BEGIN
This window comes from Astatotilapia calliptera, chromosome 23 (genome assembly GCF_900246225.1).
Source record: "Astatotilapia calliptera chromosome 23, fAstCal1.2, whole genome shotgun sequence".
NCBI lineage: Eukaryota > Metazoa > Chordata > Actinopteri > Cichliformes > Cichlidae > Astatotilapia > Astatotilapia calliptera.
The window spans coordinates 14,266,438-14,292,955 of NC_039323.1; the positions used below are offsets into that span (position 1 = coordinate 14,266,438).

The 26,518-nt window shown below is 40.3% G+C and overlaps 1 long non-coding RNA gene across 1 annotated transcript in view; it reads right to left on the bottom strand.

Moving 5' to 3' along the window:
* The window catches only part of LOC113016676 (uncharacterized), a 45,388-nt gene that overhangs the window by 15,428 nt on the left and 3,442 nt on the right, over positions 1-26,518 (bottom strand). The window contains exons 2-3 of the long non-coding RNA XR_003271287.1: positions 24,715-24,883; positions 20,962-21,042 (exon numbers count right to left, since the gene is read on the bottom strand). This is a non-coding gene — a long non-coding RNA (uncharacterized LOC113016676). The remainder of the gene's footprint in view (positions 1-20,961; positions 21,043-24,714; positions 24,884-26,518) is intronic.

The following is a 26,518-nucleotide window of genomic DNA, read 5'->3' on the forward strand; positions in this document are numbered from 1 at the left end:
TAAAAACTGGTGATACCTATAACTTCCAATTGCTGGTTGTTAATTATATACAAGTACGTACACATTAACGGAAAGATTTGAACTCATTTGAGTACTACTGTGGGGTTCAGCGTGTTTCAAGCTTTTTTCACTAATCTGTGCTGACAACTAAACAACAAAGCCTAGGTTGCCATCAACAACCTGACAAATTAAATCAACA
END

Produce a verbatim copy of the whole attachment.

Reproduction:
This window comes from Astatotilapia calliptera, chromosome 23 (genome assembly GCF_900246225.1).
Source record: "Astatotilapia calliptera chromosome 23, fAstCal1.2, whole genome shotgun sequence".
NCBI lineage: Eukaryota > Metazoa > Chordata > Actinopteri > Cichliformes > Cichlidae > Astatotilapia > Astatotilapia calliptera.
The window spans coordinates 14,266,438-14,292,955 of NC_039323.1; the positions used below are offsets into that span (position 1 = coordinate 14,266,438).

The 26,518-nt window shown below is 40.3% G+C and overlaps 1 long non-coding RNA gene across 1 annotated transcript in view; it reads right to left on the bottom strand.

Moving 5' to 3' along the window:
* The window catches only part of LOC113016676 (uncharacterized), a 45,388-nt gene that overhangs the window by 15,428 nt on the left and 3,442 nt on the right, over positions 1-26,518 (bottom strand). The window contains exons 2-3 of the long non-coding RNA XR_003271287.1: positions 24,715-24,883; positions 20,962-21,042 (exon numbers count right to left, since the gene is read on the bottom strand). This is a non-coding gene — a long non-coding RNA (uncharacterized LOC113016676). The remainder of the gene's footprint in view (positions 1-20,961; positions 21,043-24,714; positions 24,884-26,518) is intronic.

The following is a 26,518-nucleotide window of genomic DNA, read 5'->3' on the forward strand; positions in this document are numbered from 1 at the left end:
TAAAAACTGGTGATACCTATAACTTCCAATTGCTGGTTGTTAATTATATACAAGTACGTACACATTAACGGAAAGATTTGAACTCATTTGAGTACTACTGTGGGGTTCAGCGTGTTTCAAGCTTTTTTCACTAATCTGTGCTGACAACTAAACAACAAAGCCTAGGTTGCCATCAACAACCTGACAAATTAAATCAACA